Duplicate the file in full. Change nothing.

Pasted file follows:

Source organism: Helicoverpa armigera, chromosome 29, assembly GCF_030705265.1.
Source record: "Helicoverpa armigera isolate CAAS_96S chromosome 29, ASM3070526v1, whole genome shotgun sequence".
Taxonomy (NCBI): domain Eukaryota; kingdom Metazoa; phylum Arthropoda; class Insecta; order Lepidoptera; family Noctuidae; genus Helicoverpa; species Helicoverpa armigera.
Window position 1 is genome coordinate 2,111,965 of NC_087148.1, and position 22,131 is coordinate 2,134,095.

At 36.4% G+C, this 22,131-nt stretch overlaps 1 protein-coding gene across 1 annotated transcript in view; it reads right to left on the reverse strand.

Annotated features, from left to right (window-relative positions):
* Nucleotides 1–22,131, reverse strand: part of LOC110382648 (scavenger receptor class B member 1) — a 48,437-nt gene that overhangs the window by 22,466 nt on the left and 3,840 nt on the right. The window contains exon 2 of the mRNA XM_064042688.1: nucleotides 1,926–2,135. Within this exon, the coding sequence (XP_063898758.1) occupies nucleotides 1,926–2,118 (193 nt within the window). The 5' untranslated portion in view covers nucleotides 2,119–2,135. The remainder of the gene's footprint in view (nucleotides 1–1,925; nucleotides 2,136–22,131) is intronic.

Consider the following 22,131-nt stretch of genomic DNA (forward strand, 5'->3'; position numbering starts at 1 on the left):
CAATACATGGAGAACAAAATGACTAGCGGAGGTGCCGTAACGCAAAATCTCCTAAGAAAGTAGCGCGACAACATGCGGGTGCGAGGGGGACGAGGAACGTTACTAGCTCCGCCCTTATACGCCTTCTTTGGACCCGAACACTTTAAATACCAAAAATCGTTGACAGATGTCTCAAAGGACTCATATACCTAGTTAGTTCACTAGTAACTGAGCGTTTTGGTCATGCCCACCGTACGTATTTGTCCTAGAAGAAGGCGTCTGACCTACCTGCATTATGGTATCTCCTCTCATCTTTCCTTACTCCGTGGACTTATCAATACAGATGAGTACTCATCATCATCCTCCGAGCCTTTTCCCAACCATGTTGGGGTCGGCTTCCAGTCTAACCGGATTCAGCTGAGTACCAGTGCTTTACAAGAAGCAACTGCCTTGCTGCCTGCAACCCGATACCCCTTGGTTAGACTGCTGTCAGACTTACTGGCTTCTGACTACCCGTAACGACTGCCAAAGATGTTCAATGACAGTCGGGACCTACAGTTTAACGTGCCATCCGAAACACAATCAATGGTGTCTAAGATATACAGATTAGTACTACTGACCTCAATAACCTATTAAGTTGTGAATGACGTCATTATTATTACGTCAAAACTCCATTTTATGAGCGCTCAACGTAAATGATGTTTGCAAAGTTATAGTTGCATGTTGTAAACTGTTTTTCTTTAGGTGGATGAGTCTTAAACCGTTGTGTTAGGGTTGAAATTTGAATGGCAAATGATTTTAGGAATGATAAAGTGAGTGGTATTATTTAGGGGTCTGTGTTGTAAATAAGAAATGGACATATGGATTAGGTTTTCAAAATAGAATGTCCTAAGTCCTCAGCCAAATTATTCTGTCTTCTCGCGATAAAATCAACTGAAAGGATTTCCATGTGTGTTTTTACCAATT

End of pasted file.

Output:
Source organism: Helicoverpa armigera, chromosome 29, assembly GCF_030705265.1.
Source record: "Helicoverpa armigera isolate CAAS_96S chromosome 29, ASM3070526v1, whole genome shotgun sequence".
Taxonomy (NCBI): domain Eukaryota; kingdom Metazoa; phylum Arthropoda; class Insecta; order Lepidoptera; family Noctuidae; genus Helicoverpa; species Helicoverpa armigera.
Window position 1 is genome coordinate 2,111,965 of NC_087148.1, and position 22,131 is coordinate 2,134,095.

At 36.4% G+C, this 22,131-nt stretch overlaps 1 protein-coding gene across 1 annotated transcript in view; it reads right to left on the reverse strand.

Annotated features, from left to right (window-relative positions):
* Nucleotides 1–22,131, reverse strand: part of LOC110382648 (scavenger receptor class B member 1) — a 48,437-nt gene that overhangs the window by 22,466 nt on the left and 3,840 nt on the right. The window contains exon 2 of the mRNA XM_064042688.1: nucleotides 1,926–2,135. Within this exon, the coding sequence (XP_063898758.1) occupies nucleotides 1,926–2,118 (193 nt within the window). The 5' untranslated portion in view covers nucleotides 2,119–2,135. The remainder of the gene's footprint in view (nucleotides 1–1,925; nucleotides 2,136–22,131) is intronic.

Consider the following 22,131-nt stretch of genomic DNA (forward strand, 5'->3'; position numbering starts at 1 on the left):
CAATACATGGAGAACAAAATGACTAGCGGAGGTGCCGTAACGCAAAATCTCCTAAGAAAGTAGCGCGACAACATGCGGGTGCGAGGGGGACGAGGAACGTTACTAGCTCCGCCCTTATACGCCTTCTTTGGACCCGAACACTTTAAATACCAAAAATCGTTGACAGATGTCTCAAAGGACTCATATACCTAGTTAGTTCACTAGTAACTGAGCGTTTTGGTCATGCCCACCGTACGTATTTGTCCTAGAAGAAGGCGTCTGACCTACCTGCATTATGGTATCTCCTCTCATCTTTCCTTACTCCGTGGACTTATCAATACAGATGAGTACTCATCATCATCCTCCGAGCCTTTTCCCAACCATGTTGGGGTCGGCTTCCAGTCTAACCGGATTCAGCTGAGTACCAGTGCTTTACAAGAAGCAACTGCCTTGCTGCCTGCAACCCGATACCCCTTGGTTAGACTGCTGTCAGACTTACTGGCTTCTGACTACCCGTAACGACTGCCAAAGATGTTCAATGACAGTCGGGACCTACAGTTTAACGTGCCATCCGAAACACAATCAATGGTGTCTAAGATATACAGATTAGTACTACTGACCTCAATAACCTATTAAGTTGTGAATGACGTCATTATTATTACGTCAAAACTCCATTTTATGAGCGCTCAACGTAAATGATGTTTGCAAAGTTATAGTTGCATGTTGTAAACTGTTTTTCTTTAGGTGGATGAGTCTTAAACCGTTGTGTTAGGGTTGAAATTTGAATGGCAAATGATTTTAGGAATGATAAAGTGAGTGGTATTATTTAGGGGTCTGTGTTGTAAATAAGAAATGGACATATGGATTAGGTTTTCAAAATAGAATGTCCTAAGTCCTCAGCCAAATTATTCTGTCTTCTCGCGATAAAATCAACTGAAAGGATTTCCATGTGTGTTTTTACCAATT